• Johnny says:

      Hi Mark,

      Intermittent fasting burns a little more fat than compared to frequent feeding at isocaloric intake. IF is like exercising — it enhances fat burning. But this doesn’t necessarily produce fat loss, as the increased fat burning during IF (or exercise) can easily be replaced with food.

      So, yes, IF increases fat burning over the same caloric intake with frequent feeding. But how much? No one knows, and I doubt there will ever be a study that can effectively measure this.

      I believe there is definitely a fat-burning advantage to IF.

      But, IF offers so many other weight-control benefits, too, like the decrease in hunger frequency and hunger magnitude, as well as the ability to focus on the taste of food rather than the act of eating.

      Best,
      Johnny

  3. Mark says:

    Sorry for the bad grammar, I didn’t proofread.

    “do you think it’s the natural occurrence”

  4. Mark says:

    Hello again,
    Just thinking some more after listening to Robb’s recent podcast and if you could talk about your training (frequency and intensity) as you transitioned from ~15% body fat to your current state, that would be helpful as I think you did it with non-excessive amounts. I would like to mirror your efforts because I have been doing a lot of CrossFit in the past couple of weeks and while I love doing them and feel great while doing them, I’m usually pretty tired the rest of the day and into the next day (very tough to focus at work). It doesn’t help that I usually get 5-6 hours of sleep a night, a little more on the weekend, but I can’t improve that area unfortunately. Please let me know if I can clarify but essentially what it comes down to is finding a level of training that gives one the lean look without leaving them weak and tired most of the time. I’d be willing to cut my calories some more if I had to support the lowered amount of training. Thanks again, sorry for the double-post.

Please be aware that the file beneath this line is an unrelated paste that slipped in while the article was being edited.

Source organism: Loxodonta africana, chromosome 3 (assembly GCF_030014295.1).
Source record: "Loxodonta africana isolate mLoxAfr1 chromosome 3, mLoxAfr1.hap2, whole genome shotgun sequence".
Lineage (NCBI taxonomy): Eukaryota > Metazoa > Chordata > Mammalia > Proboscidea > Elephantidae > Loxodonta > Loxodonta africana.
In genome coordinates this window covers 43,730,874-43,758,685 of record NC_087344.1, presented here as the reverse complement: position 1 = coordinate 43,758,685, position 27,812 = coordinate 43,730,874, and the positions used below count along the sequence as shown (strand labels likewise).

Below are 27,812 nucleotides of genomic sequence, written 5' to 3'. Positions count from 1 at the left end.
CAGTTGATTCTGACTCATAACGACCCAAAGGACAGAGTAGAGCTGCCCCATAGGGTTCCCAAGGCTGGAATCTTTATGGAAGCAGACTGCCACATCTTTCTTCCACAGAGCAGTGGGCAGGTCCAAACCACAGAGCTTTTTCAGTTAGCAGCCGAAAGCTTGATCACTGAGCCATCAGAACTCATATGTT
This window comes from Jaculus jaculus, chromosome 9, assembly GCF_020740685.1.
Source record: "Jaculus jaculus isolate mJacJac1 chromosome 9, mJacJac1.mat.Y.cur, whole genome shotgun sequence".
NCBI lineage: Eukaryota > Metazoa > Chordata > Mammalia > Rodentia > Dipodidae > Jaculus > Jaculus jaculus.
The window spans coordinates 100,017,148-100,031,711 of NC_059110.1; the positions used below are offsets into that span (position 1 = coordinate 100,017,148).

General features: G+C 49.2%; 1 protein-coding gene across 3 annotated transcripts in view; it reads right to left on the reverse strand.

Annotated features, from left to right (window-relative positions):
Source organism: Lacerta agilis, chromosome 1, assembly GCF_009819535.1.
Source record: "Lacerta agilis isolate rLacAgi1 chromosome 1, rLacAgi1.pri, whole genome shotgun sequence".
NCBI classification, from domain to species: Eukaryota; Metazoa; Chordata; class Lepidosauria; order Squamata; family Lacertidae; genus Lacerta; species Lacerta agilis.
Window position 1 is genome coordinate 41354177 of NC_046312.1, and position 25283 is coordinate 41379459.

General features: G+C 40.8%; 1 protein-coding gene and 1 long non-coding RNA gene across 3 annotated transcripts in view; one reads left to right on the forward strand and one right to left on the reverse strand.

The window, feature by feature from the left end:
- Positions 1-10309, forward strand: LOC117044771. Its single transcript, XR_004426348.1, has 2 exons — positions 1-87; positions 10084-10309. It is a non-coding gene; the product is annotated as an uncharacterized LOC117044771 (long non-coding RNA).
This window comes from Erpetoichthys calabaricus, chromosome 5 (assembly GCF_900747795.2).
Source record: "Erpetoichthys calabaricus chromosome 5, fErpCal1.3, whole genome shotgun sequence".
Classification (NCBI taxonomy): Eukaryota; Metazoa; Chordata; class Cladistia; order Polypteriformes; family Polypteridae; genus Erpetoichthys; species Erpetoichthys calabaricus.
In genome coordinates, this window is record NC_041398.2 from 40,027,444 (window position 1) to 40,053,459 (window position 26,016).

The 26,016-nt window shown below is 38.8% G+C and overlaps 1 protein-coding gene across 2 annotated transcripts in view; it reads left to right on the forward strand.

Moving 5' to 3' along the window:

• Johnny says:

      Hi Mark,

      I too get only about 6 hours each night. Hasn’t bothered me. People are different with sleep requirement.

      As far as how many calories you should eat — pick a weight you want to be at, and then look for the amount of caloric intake estimated for that weight. Then start AVERAGING closer and closer to that. It’s the simplest way.

      The rate of fat loss depends on whether you impose a deficit, and how much of a deficit. Although you definitely need to average a deficit (in reference to your daily caloric expenditure), try not to go too crazy. It’s important to concentrate on creating a sustainable lifestyle first and foremost — the rest will come.

      Best,
      Johnny

  5. Mark says:

    Sorry, I just saw your old post on how you exercise (typically one heavy day, one metabolic day, one bodyweight day, general activity on most days). I think you have cut that down some as you were trying to maintain less muscle this year. Thanks